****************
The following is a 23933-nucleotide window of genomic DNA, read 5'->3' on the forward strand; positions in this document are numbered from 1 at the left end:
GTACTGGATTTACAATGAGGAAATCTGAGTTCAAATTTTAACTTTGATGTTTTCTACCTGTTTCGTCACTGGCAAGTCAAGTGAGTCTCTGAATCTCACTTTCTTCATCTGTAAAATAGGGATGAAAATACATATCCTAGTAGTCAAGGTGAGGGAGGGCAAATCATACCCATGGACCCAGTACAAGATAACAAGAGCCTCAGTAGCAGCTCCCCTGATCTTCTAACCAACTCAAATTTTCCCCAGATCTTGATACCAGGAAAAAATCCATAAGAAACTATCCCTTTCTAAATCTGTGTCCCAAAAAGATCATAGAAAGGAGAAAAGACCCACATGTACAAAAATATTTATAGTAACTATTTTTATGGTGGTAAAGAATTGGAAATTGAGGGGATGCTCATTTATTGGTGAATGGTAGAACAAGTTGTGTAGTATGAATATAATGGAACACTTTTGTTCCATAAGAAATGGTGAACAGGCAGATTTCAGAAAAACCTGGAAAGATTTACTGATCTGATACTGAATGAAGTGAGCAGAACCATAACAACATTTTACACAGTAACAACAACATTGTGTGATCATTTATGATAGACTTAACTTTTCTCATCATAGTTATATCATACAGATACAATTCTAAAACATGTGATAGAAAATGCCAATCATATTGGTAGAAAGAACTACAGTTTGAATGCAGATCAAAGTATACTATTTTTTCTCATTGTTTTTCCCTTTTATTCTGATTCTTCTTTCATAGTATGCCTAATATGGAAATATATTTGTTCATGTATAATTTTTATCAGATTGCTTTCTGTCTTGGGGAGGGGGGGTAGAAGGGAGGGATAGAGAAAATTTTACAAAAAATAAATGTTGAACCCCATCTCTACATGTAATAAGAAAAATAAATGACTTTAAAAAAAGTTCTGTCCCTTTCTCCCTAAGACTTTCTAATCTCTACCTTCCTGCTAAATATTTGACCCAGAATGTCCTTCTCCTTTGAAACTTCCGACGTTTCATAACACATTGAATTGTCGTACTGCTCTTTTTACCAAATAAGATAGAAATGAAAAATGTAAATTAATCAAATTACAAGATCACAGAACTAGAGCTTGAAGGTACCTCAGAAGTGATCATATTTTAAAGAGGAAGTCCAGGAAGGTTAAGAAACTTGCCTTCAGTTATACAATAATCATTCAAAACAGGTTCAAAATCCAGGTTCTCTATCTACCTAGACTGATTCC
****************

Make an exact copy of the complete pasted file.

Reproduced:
The following is a 23933-nucleotide window of genomic DNA, read 5'->3' on the forward strand; positions in this document are numbered from 1 at the left end:
GTACTGGATTTACAATGAGGAAATCTGAGTTCAAATTTTAACTTTGATGTTTTCTACCTGTTTCGTCACTGGCAAGTCAAGTGAGTCTCTGAATCTCACTTTCTTCATCTGTAAAATAGGGATGAAAATACATATCCTAGTAGTCAAGGTGAGGGAGGGCAAATCATACCCATGGACCCAGTACAAGATAACAAGAGCCTCAGTAGCAGCTCCCCTGATCTTCTAACCAACTCAAATTTTCCCCAGATCTTGATACCAGGAAAAAATCCATAAGAAACTATCCCTTTCTAAATCTGTGTCCCAAAAAGATCATAGAAAGGAGAAAAGACCCACATGTACAAAAATATTTATAGTAACTATTTTTATGGTGGTAAAGAATTGGAAATTGAGGGGATGCTCATTTATTGGTGAATGGTAGAACAAGTTGTGTAGTATGAATATAATGGAACACTTTTGTTCCATAAGAAATGGTGAACAGGCAGATTTCAGAAAAACCTGGAAAGATTTACTGATCTGATACTGAATGAAGTGAGCAGAACCATAACAACATTTTACACAGTAACAACAACATTGTGTGATCATTTATGATAGACTTAACTTTTCTCATCATAGTTATATCATACAGATACAATTCTAAAACATGTGATAGAAAATGCCAATCATATTGGTAGAAAGAACTACAGTTTGAATGCAGATCAAAGTATACTATTTTTTCTCATTGTTTTTCCCTTTTATTCTGATTCTTCTTTCATAGTATGCCTAATATGGAAATATATTTGTTCATGTATAATTTTTATCAGATTGCTTTCTGTCTTGGGGAGGGGGGGTAGAAGGGAGGGATAGAGAAAATTTTACAAAAAATAAATGTTGAACCCCATCTCTACATGTAATAAGAAAAATAAATGACTTTAAAAAAAGTTCTGTCCCTTTCTCCCTAAGACTTTCTAATCTCTACCTTCCTGCTAAATATTTGACCCAGAATGTCCTTCTCCTTTGAAACTTCCGACGTTTCATAACACATTGAATTGTCGTACTGCTCTTTTTACCAAATAAGATAGAAATGAAAAATGTAAATTAATCAAATTACAAGATCACAGAACTAGAGCTTGAAGGTACCTCAGAAGTGATCATATTTTAAAGAGGAAGTCCAGGAAGGTTAAGAAACTTGCCTTCAGTTATACAATAATCATTCAAAACAGGTTCAAAATCCAGGTTCTCTATCTACCTAGACTGATTCC